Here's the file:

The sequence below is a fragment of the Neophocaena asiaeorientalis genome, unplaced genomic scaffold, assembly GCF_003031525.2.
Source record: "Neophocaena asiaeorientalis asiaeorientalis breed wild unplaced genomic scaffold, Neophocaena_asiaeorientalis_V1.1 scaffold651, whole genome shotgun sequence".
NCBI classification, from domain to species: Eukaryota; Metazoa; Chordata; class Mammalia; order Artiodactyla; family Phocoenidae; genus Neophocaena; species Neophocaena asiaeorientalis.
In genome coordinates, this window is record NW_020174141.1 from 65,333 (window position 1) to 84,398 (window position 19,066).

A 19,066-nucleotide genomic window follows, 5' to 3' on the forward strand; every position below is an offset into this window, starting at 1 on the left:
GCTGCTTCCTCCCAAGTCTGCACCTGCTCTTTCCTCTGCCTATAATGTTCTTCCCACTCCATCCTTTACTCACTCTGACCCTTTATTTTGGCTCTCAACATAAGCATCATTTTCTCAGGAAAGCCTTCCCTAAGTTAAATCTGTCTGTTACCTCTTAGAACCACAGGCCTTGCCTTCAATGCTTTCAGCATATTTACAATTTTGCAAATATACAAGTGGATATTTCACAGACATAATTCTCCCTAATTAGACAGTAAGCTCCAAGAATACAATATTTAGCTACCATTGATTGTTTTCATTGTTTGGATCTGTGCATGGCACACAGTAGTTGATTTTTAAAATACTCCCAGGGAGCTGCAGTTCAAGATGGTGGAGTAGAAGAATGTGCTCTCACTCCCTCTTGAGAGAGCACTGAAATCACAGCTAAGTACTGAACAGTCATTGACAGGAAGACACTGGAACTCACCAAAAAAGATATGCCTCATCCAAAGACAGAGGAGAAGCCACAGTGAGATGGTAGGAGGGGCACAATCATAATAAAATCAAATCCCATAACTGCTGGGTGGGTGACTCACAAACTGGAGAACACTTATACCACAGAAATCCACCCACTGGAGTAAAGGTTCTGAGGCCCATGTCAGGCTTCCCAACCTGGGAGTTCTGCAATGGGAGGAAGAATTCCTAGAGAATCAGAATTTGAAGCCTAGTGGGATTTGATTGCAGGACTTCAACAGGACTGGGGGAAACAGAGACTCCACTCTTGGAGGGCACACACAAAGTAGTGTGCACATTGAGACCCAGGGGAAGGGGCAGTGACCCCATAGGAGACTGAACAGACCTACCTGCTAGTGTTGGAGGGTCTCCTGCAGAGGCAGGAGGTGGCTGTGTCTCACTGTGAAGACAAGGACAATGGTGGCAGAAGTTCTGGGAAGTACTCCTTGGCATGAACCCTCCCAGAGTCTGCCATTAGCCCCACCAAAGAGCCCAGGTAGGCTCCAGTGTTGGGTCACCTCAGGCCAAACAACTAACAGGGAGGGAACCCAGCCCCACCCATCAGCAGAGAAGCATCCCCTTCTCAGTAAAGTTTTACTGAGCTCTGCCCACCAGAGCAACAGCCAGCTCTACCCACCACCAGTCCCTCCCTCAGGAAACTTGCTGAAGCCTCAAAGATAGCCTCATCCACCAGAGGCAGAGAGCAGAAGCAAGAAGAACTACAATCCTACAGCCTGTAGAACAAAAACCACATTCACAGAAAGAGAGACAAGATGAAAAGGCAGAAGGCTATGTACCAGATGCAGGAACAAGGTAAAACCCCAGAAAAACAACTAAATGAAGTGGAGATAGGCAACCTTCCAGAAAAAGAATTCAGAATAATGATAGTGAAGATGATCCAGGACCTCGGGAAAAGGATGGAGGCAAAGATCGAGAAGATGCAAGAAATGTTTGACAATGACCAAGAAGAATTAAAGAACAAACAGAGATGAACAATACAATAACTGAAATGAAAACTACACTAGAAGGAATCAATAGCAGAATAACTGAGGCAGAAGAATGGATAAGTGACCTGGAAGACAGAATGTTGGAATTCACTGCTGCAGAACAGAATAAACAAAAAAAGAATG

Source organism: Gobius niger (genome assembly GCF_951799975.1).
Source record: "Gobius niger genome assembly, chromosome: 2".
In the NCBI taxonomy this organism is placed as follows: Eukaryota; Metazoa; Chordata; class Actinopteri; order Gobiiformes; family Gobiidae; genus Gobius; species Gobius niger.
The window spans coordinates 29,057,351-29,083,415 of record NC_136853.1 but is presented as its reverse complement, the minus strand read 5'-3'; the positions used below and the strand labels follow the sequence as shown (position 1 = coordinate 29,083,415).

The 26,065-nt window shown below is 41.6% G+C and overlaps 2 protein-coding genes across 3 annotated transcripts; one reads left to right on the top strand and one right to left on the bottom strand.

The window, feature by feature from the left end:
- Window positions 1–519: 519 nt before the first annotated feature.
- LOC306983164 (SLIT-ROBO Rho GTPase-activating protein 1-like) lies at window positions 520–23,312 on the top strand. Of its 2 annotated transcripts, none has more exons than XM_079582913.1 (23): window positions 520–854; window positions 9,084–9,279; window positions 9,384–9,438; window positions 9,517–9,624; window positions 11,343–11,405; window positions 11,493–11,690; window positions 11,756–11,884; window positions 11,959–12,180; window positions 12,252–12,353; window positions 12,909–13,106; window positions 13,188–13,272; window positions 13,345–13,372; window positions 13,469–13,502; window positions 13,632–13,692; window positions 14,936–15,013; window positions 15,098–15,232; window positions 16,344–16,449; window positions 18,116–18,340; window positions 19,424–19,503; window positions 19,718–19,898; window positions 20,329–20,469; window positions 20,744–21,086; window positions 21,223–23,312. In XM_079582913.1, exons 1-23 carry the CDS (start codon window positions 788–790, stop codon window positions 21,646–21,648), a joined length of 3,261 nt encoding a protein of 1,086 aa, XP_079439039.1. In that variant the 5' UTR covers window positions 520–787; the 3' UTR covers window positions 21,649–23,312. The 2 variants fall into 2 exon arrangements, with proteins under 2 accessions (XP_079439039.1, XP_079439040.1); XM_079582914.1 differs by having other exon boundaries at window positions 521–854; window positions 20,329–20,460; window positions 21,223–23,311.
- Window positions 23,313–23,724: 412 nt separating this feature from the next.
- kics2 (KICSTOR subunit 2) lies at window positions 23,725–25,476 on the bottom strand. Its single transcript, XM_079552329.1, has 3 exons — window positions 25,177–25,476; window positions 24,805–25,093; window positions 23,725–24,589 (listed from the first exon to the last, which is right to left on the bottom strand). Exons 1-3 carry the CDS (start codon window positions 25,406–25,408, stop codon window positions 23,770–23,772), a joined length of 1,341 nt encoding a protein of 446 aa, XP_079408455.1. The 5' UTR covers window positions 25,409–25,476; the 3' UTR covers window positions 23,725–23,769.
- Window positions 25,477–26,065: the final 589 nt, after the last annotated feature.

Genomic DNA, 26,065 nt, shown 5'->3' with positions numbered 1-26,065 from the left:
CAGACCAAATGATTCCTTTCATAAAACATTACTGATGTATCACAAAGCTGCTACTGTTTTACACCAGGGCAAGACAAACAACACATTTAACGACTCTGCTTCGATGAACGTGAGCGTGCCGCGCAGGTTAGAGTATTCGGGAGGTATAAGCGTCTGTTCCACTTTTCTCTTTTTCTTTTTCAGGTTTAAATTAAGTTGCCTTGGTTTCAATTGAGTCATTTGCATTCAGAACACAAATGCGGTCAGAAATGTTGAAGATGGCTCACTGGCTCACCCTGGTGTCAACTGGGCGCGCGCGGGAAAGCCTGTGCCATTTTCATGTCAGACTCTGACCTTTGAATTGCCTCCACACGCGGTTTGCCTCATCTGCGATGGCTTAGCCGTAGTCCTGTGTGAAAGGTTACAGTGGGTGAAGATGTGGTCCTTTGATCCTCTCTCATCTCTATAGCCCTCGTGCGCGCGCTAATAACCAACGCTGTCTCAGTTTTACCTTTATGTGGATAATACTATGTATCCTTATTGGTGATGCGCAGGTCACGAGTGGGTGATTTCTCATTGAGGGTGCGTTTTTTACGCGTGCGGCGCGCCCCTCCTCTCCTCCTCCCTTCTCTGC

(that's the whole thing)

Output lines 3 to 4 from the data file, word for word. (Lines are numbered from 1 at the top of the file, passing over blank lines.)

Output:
NCBI classification, from domain to species: Eukaryota; Metazoa; Chordata; class Mammalia; order Artiodactyla; family Phocoenidae; genus Neophocaena; species Neophocaena asiaeorientalis.
In genome coordinates, this window is record NW_020174141.1 from 65,333 (window position 1) to 84,398 (window position 19,066).